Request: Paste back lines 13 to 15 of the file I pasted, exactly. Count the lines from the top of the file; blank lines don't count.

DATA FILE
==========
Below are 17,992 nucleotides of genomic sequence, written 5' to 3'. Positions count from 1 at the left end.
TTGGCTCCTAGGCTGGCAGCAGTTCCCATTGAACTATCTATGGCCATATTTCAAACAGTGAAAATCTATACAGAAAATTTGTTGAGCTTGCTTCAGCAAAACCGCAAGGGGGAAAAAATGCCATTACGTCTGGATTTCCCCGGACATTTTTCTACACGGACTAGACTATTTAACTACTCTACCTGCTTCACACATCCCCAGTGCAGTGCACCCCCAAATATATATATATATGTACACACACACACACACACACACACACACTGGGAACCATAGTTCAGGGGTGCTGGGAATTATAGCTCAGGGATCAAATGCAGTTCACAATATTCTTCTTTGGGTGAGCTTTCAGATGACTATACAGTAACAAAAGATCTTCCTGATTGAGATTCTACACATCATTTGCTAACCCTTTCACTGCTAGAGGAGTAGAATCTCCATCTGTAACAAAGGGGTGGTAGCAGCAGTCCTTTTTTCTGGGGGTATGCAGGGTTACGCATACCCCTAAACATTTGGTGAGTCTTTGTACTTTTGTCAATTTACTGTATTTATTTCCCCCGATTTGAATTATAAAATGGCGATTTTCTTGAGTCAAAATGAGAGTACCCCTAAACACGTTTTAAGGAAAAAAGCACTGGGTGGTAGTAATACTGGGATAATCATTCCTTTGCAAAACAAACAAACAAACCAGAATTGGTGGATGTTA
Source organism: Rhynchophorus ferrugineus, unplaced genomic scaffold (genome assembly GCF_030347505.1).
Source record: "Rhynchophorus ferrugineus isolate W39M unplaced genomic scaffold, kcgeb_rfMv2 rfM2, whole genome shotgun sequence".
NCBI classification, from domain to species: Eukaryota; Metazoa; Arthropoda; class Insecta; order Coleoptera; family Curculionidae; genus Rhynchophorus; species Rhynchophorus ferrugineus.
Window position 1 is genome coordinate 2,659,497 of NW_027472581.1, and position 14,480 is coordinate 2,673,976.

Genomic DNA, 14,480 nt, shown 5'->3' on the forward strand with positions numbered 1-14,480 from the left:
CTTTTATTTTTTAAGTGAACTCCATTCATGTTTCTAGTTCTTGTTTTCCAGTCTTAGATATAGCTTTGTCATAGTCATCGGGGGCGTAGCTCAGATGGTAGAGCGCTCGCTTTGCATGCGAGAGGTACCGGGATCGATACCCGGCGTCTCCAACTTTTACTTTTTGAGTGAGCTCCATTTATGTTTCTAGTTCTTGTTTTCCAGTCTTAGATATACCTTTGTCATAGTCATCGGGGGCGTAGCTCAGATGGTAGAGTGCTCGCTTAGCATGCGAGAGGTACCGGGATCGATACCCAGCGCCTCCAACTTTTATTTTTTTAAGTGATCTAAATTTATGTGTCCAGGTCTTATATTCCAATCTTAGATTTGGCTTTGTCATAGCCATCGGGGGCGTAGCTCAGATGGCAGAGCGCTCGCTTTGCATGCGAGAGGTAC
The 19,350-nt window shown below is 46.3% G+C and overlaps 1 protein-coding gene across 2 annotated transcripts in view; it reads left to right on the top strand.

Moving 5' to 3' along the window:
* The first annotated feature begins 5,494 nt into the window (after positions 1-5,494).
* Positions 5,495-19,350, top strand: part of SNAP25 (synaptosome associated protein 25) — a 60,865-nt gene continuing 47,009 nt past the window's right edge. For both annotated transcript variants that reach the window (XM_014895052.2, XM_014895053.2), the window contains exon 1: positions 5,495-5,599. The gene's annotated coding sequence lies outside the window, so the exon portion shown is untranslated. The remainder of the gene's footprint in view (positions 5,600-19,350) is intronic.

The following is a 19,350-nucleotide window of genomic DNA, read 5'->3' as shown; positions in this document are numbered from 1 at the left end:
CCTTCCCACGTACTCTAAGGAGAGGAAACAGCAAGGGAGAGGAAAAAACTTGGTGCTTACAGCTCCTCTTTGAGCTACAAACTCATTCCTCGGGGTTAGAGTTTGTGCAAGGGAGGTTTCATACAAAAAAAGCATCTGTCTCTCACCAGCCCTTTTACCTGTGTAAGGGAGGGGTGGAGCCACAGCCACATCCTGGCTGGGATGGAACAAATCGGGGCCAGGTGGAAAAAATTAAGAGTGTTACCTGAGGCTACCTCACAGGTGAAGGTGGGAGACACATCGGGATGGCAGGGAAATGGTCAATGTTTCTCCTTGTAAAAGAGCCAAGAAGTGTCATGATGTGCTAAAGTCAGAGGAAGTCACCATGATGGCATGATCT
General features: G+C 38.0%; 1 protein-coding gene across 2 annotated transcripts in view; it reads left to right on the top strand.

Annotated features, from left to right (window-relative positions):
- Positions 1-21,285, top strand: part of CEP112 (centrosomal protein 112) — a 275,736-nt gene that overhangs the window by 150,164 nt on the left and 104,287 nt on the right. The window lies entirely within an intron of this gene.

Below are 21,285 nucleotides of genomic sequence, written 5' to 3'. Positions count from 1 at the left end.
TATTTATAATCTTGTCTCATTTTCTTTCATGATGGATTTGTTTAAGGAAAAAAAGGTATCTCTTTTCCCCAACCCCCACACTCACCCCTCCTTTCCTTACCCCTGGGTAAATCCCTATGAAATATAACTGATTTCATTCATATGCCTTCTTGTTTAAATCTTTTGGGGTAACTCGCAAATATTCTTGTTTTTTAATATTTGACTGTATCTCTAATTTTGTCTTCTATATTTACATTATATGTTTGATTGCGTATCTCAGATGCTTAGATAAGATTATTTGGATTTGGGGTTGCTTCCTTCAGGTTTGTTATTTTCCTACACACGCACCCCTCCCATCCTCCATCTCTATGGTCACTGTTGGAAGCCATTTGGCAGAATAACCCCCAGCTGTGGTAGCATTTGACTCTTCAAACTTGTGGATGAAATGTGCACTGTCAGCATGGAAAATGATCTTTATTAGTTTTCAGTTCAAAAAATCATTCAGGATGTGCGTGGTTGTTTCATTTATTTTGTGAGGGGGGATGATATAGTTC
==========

The following is a 19,350-nucleotide window of genomic DNA, read 5'->3' as shown; positions in this document are numbered from 1 at the left end:
CCTTCCCACGTACTCTAAGGAGAGGAAACAGCAAGGGAGAGGAAAAAACTTGGTGCTTACAGCTCCTCTTTGAGCTACAAACTCATTCCTCGGGGTTAGAGTTTGTGCAAGGGAGGTTTCATACAAAAAAAGCATCTGTCTCTCACCAGCCCTTTTACCTGTGTAAGGGAGGGGTGGAGCCACAGCCACATCCTGGCTGGGATGGAACAAATCGGGGCCAGGTGGAAAAAATTAAGAGTGTTACCTGAGGCTACCTCACAGGTGAAGGTGGGAGACACATCGGGATGGCAGGGAAATGGTCAATGTTTCTCCTTGTAAAAGAGCCAAGAAGTGTCATGATGTGCTAAAGTCAGAGGAAGTCACCATGATGGCATGATCT
General features: G+C 38.0%; 1 protein-coding gene across 2 annotated transcripts in view; it reads left to right on the top strand.